Research Article | Open Access
Evaluation of Safety Performance in a Construction Organization in India: A Study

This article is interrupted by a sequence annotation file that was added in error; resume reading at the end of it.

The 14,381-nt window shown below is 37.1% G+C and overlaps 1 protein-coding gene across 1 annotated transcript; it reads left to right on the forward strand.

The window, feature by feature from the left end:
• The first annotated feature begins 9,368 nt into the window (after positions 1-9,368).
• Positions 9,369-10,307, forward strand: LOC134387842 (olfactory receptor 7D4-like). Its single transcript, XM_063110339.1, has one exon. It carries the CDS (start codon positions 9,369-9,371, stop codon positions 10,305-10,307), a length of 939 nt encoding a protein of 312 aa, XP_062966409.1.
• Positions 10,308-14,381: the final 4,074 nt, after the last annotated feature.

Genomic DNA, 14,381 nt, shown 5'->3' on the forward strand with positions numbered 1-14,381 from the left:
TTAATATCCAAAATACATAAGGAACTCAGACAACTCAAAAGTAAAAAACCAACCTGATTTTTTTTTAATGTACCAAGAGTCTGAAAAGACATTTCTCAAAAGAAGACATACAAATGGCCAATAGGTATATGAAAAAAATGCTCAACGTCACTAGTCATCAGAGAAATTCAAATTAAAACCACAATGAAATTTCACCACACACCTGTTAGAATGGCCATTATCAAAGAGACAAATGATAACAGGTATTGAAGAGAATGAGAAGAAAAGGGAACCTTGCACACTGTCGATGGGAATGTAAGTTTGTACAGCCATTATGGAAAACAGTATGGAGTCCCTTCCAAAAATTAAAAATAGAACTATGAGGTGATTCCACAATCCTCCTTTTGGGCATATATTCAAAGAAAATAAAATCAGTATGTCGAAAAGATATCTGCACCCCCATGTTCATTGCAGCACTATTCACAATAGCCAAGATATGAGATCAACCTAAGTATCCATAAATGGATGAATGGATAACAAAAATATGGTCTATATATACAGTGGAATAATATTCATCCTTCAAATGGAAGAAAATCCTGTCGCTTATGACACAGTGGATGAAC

In India the construction industry is the second largest employer next to agriculture and about 31 million people are employed in construction sector. Indian construction industry is labour intensive comprising of semi- skilled and unskilled workers. The measurement and evaluation of an organization's performance on health and safety conditions at work mainly aims at the provision of information about the current situation and the progress of the strategies, processes and activities that are adopted by an organization with the view to keep H&S hazards under control. The construction industry needs a new paradigm for measuring safety performance on construction sites that is a proactive approach rather than just depending on the reactive data. The proactive approach is able to provide essential feedback on performance before incidents occur. This paper presents proactive safety measures to eliminate unsafe actions/conditions which contribute towards accidents and injuries by conducting safety sampling survey and overall safety performance was evaluated by inter observer reliability of internal and external safety auditors. The study was conducted in a large construction organization, certified under OHSAS 18001 and involved in construction of high rise buildings in India.